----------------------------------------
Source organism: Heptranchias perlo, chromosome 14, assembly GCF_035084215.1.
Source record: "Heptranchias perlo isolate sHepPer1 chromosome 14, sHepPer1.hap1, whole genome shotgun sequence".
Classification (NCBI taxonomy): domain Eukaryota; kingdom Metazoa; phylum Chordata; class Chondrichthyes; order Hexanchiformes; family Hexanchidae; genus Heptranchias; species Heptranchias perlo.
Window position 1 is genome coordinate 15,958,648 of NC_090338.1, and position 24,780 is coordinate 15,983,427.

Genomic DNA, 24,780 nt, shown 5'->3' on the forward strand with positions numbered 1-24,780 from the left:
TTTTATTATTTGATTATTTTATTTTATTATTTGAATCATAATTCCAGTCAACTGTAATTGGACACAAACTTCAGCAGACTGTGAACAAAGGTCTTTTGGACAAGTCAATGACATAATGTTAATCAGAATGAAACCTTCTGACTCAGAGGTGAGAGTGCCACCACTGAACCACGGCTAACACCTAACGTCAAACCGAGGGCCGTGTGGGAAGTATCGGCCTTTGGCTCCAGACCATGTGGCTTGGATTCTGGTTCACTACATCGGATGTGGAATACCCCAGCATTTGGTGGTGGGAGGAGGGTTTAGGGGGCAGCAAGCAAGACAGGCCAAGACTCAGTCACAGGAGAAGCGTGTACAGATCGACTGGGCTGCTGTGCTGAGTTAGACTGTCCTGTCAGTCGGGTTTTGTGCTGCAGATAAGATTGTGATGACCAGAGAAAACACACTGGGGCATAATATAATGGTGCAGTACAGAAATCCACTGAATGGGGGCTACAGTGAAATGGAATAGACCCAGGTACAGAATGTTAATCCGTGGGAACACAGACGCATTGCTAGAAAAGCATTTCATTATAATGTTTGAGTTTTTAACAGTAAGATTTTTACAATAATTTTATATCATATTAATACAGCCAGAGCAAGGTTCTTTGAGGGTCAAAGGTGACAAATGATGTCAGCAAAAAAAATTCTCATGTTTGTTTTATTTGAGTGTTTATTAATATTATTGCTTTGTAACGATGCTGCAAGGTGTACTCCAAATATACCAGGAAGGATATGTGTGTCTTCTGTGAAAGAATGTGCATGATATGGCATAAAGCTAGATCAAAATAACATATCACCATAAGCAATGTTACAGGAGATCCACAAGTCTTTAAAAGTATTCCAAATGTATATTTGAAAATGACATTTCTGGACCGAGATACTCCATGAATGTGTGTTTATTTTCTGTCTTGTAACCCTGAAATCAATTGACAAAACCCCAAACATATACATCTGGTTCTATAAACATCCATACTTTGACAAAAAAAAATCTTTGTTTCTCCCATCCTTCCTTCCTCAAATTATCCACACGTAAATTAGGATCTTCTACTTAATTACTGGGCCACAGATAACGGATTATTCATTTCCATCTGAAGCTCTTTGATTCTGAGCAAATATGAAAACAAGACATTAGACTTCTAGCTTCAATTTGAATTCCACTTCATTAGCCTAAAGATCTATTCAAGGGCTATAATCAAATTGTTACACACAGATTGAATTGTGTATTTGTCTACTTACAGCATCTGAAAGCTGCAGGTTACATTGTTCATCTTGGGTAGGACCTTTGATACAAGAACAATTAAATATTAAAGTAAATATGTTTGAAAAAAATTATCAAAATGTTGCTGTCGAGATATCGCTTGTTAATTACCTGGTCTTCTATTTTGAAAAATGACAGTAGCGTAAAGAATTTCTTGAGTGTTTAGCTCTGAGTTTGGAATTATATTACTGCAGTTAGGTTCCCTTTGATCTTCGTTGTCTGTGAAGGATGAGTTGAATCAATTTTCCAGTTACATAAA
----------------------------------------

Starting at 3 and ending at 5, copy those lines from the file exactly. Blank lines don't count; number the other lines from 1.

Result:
Classification (NCBI taxonomy): domain Eukaryota; kingdom Metazoa; phylum Chordata; class Chondrichthyes; order Hexanchiformes; family Hexanchidae; genus Heptranchias; species Heptranchias perlo.
Window position 1 is genome coordinate 15,958,648 of NC_090338.1, and position 24,780 is coordinate 15,983,427.

Genomic DNA, 24,780 nt, shown 5'->3' on the forward strand with positions numbered 1-24,780 from the left: